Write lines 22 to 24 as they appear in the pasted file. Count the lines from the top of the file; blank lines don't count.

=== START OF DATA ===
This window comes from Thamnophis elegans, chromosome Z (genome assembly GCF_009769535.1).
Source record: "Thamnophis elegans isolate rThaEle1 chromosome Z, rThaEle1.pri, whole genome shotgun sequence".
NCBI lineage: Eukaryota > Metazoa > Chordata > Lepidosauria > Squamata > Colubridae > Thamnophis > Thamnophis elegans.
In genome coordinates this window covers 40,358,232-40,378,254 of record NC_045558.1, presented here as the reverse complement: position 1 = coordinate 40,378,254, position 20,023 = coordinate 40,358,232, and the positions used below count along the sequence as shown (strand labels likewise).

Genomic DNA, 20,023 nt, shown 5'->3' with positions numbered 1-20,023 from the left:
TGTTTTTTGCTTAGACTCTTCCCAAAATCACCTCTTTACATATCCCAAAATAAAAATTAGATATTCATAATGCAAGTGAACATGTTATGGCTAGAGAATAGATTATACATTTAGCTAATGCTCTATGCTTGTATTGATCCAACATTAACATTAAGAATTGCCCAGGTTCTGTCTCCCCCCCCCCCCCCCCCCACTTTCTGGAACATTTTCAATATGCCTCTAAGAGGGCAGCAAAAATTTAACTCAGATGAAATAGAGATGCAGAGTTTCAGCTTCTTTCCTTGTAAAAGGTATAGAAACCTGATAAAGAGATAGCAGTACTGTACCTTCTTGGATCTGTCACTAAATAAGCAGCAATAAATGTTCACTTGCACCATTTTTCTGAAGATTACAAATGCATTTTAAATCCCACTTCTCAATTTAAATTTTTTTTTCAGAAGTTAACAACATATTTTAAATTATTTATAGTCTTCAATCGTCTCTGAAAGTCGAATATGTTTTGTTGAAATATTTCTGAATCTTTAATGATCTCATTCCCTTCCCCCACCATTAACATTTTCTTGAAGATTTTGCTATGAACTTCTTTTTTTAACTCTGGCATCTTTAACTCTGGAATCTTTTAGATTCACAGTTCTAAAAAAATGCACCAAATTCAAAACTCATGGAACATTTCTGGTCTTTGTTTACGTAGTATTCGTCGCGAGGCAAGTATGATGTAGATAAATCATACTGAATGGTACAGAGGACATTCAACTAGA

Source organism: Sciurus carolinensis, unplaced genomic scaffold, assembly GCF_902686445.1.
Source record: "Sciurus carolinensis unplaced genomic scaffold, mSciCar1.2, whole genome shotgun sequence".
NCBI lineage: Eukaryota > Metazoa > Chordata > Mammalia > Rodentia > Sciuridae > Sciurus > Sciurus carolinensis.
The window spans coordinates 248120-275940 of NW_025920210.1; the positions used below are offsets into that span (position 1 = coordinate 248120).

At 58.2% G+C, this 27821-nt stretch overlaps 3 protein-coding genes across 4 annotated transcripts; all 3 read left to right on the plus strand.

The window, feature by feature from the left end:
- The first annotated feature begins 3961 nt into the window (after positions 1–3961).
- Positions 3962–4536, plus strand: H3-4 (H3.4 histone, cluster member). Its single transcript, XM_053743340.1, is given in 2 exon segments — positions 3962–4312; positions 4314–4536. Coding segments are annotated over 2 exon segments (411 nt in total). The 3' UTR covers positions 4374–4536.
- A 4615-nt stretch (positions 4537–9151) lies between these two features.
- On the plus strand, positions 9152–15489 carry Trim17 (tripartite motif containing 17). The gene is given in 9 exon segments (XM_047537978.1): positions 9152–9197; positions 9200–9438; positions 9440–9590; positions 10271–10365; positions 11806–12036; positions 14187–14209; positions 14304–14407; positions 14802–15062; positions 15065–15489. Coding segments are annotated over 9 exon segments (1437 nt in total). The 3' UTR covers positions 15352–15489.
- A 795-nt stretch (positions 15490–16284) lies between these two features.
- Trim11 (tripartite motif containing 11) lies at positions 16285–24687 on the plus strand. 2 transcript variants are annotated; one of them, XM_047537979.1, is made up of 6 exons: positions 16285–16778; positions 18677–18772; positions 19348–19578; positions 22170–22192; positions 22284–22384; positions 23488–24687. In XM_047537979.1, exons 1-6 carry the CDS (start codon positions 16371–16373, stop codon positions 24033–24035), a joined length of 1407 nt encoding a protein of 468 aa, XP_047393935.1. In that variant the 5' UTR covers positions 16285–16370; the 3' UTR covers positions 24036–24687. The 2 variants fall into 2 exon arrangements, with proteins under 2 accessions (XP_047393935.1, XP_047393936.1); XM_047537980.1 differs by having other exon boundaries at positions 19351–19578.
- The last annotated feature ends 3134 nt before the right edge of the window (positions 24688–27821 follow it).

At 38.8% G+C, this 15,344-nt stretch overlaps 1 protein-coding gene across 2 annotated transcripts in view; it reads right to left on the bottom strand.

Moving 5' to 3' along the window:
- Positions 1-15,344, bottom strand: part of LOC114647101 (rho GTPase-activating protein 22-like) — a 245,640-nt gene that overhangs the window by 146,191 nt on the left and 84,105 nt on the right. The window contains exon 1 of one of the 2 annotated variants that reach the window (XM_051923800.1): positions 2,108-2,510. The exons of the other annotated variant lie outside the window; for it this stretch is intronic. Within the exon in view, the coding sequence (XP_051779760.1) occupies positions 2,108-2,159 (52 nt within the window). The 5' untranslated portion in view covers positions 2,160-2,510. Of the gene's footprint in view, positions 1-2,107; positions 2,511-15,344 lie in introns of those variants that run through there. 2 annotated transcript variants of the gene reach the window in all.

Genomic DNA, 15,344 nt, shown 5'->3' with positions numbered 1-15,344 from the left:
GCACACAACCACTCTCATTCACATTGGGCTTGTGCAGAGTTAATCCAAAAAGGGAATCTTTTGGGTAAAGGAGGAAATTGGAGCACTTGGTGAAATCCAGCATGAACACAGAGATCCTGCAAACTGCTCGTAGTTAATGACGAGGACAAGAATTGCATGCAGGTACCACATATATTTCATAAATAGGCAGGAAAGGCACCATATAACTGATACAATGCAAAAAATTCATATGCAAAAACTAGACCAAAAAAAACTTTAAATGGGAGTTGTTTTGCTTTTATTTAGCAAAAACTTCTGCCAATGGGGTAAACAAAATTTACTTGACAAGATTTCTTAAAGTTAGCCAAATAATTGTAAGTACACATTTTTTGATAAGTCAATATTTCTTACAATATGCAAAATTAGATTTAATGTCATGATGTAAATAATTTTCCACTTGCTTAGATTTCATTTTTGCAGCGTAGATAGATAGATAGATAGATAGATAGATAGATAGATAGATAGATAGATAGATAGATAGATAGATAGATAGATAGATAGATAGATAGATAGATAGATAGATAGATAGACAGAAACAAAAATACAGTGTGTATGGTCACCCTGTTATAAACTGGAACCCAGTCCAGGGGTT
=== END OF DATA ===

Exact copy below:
- Positions 1-15,344, bottom strand: part of LOC114647101 (rho GTPase-activating protein 22-like) — a 245,640-nt gene that overhangs the window by 146,191 nt on the left and 84,105 nt on the right. The window contains exon 1 of one of the 2 annotated variants that reach the window (XM_051923800.1): positions 2,108-2,510. The exons of the other annotated variant lie outside the window; for it this stretch is intronic. Within the exon in view, the coding sequence (XP_051779760.1) occupies positions 2,108-2,159 (52 nt within the window). The 5' untranslated portion in view covers positions 2,160-2,510. Of the gene's footprint in view, positions 1-2,107; positions 2,511-15,344 lie in introns of those variants that run through there. 2 annotated transcript variants of the gene reach the window in all.

Genomic DNA, 15,344 nt, shown 5'->3' with positions numbered 1-15,344 from the left:
GCACACAACCACTCTCATTCACATTGGGCTTGTGCAGAGTTAATCCAAAAAGGGAATCTTTTGGGTAAAGGAGGAAATTGGAGCACTTGGTGAAATCCAGCATGAACACAGAGATCCTGCAAACTGCTCGTAGTTAATGACGAGGACAAGAATTGCATGCAGGTACCACATATATTTCATAAATAGGCAGGAAAGGCACCATATAACTGATACAATGCAAAAAATTCATATGCAAAAACTAGACCAAAAAAAACTTTAAATGGGAGTTGTTTTGCTTTTATTTAGCAAAAACTTCTGCCAATGGGGTAAACAAAATTTACTTGACAAGATTTCTTAAAGTTAGCCAAATAATTGTAAGTACACATTTTTTGATAAGTCAATATTTCTTACAATATGCAAAATTAGATTTAATGTCATGATGTAAATAATTTTCCACTTGCTTAGATTTCATTTTTGCAGCGTAGATAGATAGATAGATAGATAGATAGATAGATAGATAGATAGATAGATAGATAGATAGATAGATAGATAGATAGATAGATAGATAGATAGATAGATAGATAGATAGACAGAAACAAAAATACAGTGTGTATGGTCACCCTGTTATAAACTGGAACCCAGTCCAGGGGTT